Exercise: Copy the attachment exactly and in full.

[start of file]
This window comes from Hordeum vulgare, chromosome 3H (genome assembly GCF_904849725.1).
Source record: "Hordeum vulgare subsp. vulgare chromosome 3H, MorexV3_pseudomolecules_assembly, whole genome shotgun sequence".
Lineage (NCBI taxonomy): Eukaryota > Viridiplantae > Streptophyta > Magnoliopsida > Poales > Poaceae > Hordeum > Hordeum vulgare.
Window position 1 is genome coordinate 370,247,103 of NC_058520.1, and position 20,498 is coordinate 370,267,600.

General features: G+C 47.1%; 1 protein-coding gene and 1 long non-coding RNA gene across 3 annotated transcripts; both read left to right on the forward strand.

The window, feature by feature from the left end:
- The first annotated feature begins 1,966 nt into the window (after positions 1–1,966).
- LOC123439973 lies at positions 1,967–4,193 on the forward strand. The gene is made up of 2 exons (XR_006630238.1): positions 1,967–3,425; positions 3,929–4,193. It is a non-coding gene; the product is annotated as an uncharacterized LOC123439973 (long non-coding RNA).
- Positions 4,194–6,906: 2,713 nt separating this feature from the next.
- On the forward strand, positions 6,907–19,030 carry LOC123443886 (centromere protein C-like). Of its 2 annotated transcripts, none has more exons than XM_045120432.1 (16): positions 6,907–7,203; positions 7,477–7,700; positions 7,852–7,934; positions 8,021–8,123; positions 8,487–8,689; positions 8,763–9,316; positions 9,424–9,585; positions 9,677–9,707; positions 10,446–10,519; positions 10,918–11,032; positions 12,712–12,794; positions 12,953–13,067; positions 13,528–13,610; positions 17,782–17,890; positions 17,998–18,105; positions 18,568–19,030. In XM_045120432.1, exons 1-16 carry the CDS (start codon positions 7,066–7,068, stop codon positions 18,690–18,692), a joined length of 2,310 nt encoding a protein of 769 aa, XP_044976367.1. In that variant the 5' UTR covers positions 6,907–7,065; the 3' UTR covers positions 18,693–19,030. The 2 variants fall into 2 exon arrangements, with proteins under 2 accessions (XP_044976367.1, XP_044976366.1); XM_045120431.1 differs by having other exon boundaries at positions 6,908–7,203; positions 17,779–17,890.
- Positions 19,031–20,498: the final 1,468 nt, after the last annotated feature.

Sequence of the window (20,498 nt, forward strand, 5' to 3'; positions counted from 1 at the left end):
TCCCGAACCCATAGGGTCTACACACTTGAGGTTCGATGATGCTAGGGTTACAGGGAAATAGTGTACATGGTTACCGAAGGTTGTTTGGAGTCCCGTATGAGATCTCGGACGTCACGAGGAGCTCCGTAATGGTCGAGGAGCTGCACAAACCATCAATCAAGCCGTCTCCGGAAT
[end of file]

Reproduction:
This window comes from Hordeum vulgare, chromosome 3H (genome assembly GCF_904849725.1).
Source record: "Hordeum vulgare subsp. vulgare chromosome 3H, MorexV3_pseudomolecules_assembly, whole genome shotgun sequence".
Lineage (NCBI taxonomy): Eukaryota > Viridiplantae > Streptophyta > Magnoliopsida > Poales > Poaceae > Hordeum > Hordeum vulgare.
Window position 1 is genome coordinate 370,247,103 of NC_058520.1, and position 20,498 is coordinate 370,267,600.

General features: G+C 47.1%; 1 protein-coding gene and 1 long non-coding RNA gene across 3 annotated transcripts; both read left to right on the forward strand.

The window, feature by feature from the left end:
- The first annotated feature begins 1,966 nt into the window (after positions 1–1,966).
- LOC123439973 lies at positions 1,967–4,193 on the forward strand. The gene is made up of 2 exons (XR_006630238.1): positions 1,967–3,425; positions 3,929–4,193. It is a non-coding gene; the product is annotated as an uncharacterized LOC123439973 (long non-coding RNA).
- Positions 4,194–6,906: 2,713 nt separating this feature from the next.
- On the forward strand, positions 6,907–19,030 carry LOC123443886 (centromere protein C-like). Of its 2 annotated transcripts, none has more exons than XM_045120432.1 (16): positions 6,907–7,203; positions 7,477–7,700; positions 7,852–7,934; positions 8,021–8,123; positions 8,487–8,689; positions 8,763–9,316; positions 9,424–9,585; positions 9,677–9,707; positions 10,446–10,519; positions 10,918–11,032; positions 12,712–12,794; positions 12,953–13,067; positions 13,528–13,610; positions 17,782–17,890; positions 17,998–18,105; positions 18,568–19,030. In XM_045120432.1, exons 1-16 carry the CDS (start codon positions 7,066–7,068, stop codon positions 18,690–18,692), a joined length of 2,310 nt encoding a protein of 769 aa, XP_044976367.1. In that variant the 5' UTR covers positions 6,907–7,065; the 3' UTR covers positions 18,693–19,030. The 2 variants fall into 2 exon arrangements, with proteins under 2 accessions (XP_044976367.1, XP_044976366.1); XM_045120431.1 differs by having other exon boundaries at positions 6,908–7,203; positions 17,779–17,890.
- Positions 19,031–20,498: the final 1,468 nt, after the last annotated feature.

Sequence of the window (20,498 nt, forward strand, 5' to 3'; positions counted from 1 at the left end):
TCCCGAACCCATAGGGTCTACACACTTGAGGTTCGATGATGCTAGGGTTACAGGGAAATAGTGTACATGGTTACCGAAGGTTGTTTGGAGTCCCGTATGAGATCTCGGACGTCACGAGGAGCTCCGTAATGGTCGAGGAGCTGCACAAACCATCAATCAAGCCGTCTCCGGAAT